Today I finished reading Aftertaste on my Kindle app. Before I tell you about it, there are some things you should know, first. A disclaimer, if you will.

Kyle and I got connected through social media sometime last year, as we discussed writing with other authors in cyberspace. Finding much in common we’ve built up a friendship and I have read, I’m pretty sure, all of his currently available work to date. He and I both feature in the anthology Carnage: Extreme Horror. However, my opinions are my own and just as sure as Kyle would tell me if he thought I’d written a stinker, I would tell him the same. This is an honest review, based on my interest in horror fiction from the reader’s perspective and from the angle of a fan of Kyle M Scott’s work so far, as opposed to his friend or collaborator.

I hope you’ll read on and hopefully look up more information from the links I’ll pop on below, so you can take in a range of views on this story. Or, what the hell? Just take my word for it.

Here goes…

The town of Plainfield is where we lay our scene, a small, quiet community in Ohio. The main strip is filled with family-owned, traditional businesses, until one day, a fast food chain sets up store and becomes the novelty place to be for the town’s inhabitants.

Almost immediately, things take a sinister turn; the chronic stomach problems, the strange behaviours, the disappearances and the unstoppable gluttony of the fast food joint’s patrons.

John and the object of his unrequited love, Slim, observe the goings-on with suspicion and begin to join the dots, but as friends and loved-ones around them succumb to an all-encompassing madness, they have to re-evaluate their own morals in the face of an enemy whose very energy is derived from the corruption of civilised values.

The first thing that struck me with Aftertaste, as with Devil’s Day and Consumed Vol. 1 before it, is Kyle M Scott’s way of building up not only believable characters, but the totally credible relationships and dynamics between them. He nails the awkwardness of the single dad with the teenage daughter he both loves and fears, cultivates cliche-busting unrequited love and then knocks you for six when all of the relationships are tested as the main plot takes hold.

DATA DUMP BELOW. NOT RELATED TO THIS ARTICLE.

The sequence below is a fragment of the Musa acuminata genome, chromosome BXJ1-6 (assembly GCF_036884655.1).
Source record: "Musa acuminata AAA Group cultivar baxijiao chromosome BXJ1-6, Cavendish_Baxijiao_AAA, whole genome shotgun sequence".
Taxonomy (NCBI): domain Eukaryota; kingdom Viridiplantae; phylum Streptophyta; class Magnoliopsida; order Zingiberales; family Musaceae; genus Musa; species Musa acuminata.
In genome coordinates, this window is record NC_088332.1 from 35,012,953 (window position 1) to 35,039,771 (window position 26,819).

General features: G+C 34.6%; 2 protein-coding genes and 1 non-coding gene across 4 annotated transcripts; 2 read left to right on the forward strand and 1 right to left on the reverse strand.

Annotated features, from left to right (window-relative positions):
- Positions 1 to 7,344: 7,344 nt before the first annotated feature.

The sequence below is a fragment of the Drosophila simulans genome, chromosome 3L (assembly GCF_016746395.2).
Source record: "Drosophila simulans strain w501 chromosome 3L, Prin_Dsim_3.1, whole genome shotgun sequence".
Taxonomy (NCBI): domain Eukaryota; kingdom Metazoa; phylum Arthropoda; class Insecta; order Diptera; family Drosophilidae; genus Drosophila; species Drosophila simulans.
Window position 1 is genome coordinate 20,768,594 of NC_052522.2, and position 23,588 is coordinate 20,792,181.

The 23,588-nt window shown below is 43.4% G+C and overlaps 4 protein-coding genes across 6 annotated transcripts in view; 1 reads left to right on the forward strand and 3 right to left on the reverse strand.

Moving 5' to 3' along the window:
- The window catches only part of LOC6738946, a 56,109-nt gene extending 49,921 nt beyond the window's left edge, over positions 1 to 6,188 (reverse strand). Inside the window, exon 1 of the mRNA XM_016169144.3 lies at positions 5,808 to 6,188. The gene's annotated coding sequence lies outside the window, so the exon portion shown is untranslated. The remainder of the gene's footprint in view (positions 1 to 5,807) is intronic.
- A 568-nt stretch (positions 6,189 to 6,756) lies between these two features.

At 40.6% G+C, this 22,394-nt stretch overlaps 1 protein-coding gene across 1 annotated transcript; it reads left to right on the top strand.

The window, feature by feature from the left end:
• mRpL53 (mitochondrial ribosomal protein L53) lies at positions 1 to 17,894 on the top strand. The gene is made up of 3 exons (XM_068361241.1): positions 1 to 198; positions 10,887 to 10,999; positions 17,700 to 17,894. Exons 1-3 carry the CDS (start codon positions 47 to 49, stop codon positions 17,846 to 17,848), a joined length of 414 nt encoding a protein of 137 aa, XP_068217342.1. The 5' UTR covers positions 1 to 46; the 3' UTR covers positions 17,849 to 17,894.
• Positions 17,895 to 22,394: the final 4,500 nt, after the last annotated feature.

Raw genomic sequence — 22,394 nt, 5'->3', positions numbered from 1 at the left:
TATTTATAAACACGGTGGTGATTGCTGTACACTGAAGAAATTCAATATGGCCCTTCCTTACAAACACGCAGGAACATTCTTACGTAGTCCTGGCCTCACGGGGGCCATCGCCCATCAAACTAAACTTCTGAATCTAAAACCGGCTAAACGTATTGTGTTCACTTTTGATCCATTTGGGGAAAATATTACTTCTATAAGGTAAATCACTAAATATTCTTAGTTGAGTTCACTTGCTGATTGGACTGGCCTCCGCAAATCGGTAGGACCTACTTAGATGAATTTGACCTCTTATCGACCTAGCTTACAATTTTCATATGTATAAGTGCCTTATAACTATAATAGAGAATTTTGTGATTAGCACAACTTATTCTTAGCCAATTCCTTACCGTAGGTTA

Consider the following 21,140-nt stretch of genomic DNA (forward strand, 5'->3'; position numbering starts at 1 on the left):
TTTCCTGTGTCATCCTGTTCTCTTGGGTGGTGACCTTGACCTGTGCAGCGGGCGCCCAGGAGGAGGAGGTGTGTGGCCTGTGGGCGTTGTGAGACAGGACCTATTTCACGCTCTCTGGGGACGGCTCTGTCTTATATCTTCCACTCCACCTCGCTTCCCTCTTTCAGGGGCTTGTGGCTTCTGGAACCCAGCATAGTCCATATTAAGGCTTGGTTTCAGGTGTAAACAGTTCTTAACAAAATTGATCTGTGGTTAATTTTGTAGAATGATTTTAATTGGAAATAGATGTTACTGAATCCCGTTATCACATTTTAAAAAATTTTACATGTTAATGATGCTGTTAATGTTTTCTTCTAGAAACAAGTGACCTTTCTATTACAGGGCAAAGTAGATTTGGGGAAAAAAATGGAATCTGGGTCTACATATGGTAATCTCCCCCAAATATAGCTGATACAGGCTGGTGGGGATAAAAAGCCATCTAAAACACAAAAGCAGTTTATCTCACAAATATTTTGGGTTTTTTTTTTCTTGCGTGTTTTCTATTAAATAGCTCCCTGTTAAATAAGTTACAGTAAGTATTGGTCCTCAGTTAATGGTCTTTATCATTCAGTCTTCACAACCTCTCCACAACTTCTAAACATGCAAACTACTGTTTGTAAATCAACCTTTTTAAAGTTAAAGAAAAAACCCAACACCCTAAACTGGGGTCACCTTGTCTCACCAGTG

Fans of movies such as Invasion Of The Body-SnatchersThe Faculty and Disturbing Behaviour will certainly get a kick out of this story. There is all the gruesome dismantling of human beings you come to expect from Kyle’s work, as well as sacrifice, betrayal and even a special appearance that made me laugh out loud (just didn’t see this call-back coming). The shocks are plentiful and some of the scenes will make you grit your teeth – but that’s because he made you care – those who are particularly squeamish won’t enjoy a few particular scenes.

Slice the story open and examine its innards a little closer and you’ll find commentary on man’s capacity for evil and the ease with which one can slip into corruption. It is not unusual for Kyle to have a pop at our glutinous society, consuming resources, wealth and lives at an alarming rate, so I was not surprised to find that artery threaded through this tale. He does it well, and the characters will disgust you yet seem somehow familiar to you.

In the end, if he hasn’t put you off your dinner altogether, Kyle will ensure that you chew your food properly, right after you’ve made sure you know where it all comes from…

Another hard-core, supercharged horror tale from one of our rising stars in horror. This gets five stars from me.

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